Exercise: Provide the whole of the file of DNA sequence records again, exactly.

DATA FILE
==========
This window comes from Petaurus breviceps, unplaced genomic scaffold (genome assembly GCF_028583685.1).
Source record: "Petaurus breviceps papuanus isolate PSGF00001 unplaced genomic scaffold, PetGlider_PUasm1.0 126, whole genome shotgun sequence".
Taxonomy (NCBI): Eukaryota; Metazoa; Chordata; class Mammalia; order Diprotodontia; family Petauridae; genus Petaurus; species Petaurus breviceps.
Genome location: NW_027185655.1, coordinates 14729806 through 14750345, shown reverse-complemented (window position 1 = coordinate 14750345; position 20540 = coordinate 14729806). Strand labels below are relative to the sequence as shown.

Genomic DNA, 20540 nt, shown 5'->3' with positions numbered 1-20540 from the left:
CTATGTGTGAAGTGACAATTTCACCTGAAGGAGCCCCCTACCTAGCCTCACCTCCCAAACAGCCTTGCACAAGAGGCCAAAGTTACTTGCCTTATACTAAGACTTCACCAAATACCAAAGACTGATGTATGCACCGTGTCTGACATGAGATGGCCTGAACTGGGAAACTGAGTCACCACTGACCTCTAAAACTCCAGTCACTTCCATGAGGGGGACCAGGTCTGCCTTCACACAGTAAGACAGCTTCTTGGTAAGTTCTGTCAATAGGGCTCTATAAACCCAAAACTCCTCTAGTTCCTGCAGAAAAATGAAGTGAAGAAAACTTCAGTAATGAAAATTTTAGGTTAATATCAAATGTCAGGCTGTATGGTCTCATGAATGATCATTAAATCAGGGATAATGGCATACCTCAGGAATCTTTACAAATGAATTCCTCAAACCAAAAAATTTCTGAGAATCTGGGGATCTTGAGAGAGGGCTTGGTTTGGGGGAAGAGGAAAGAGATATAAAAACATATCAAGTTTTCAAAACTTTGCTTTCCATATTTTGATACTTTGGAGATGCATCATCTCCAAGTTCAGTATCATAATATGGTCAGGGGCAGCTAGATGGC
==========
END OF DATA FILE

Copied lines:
This window comes from Petaurus breviceps, unplaced genomic scaffold (genome assembly GCF_028583685.1).
Source record: "Petaurus breviceps papuanus isolate PSGF00001 unplaced genomic scaffold, PetGlider_PUasm1.0 126, whole genome shotgun sequence".
Taxonomy (NCBI): Eukaryota; Metazoa; Chordata; class Mammalia; order Diprotodontia; family Petauridae; genus Petaurus; species Petaurus breviceps.
Genome location: NW_027185655.1, coordinates 14729806 through 14750345, shown reverse-complemented (window position 1 = coordinate 14750345; position 20540 = coordinate 14729806). Strand labels below are relative to the sequence as shown.

Genomic DNA, 20540 nt, shown 5'->3' with positions numbered 1-20540 from the left:
CTATGTGTGAAGTGACAATTTCACCTGAAGGAGCCCCCTACCTAGCCTCACCTCCCAAACAGCCTTGCACAAGAGGCCAAAGTTACTTGCCTTATACTAAGACTTCACCAAATACCAAAGACTGATGTATGCACCGTGTCTGACATGAGATGGCCTGAACTGGGAAACTGAGTCACCACTGACCTCTAAAACTCCAGTCACTTCCATGAGGGGGACCAGGTCTGCCTTCACACAGTAAGACAGCTTCTTGGTAAGTTCTGTCAATAGGGCTCTATAAACCCAAAACTCCTCTAGTTCCTGCAGAAAAATGAAGTGAAGAAAACTTCAGTAATGAAAATTTTAGGTTAATATCAAATGTCAGGCTGTATGGTCTCATGAATGATCATTAAATCAGGGATAATGGCATACCTCAGGAATCTTTACAAATGAATTCCTCAAACCAAAAAATTTCTGAGAATCTGGGGATCTTGAGAGAGGGCTTGGTTTGGGGGAAGAGGAAAGAGATATAAAAACATATCAAGTTTTCAAAACTTTGCTTTCCATATTTTGATACTTTGGAGATGCATCATCTCCAAGTTCAGTATCATAATATGGTCAGGGGCAGCTAGATGGC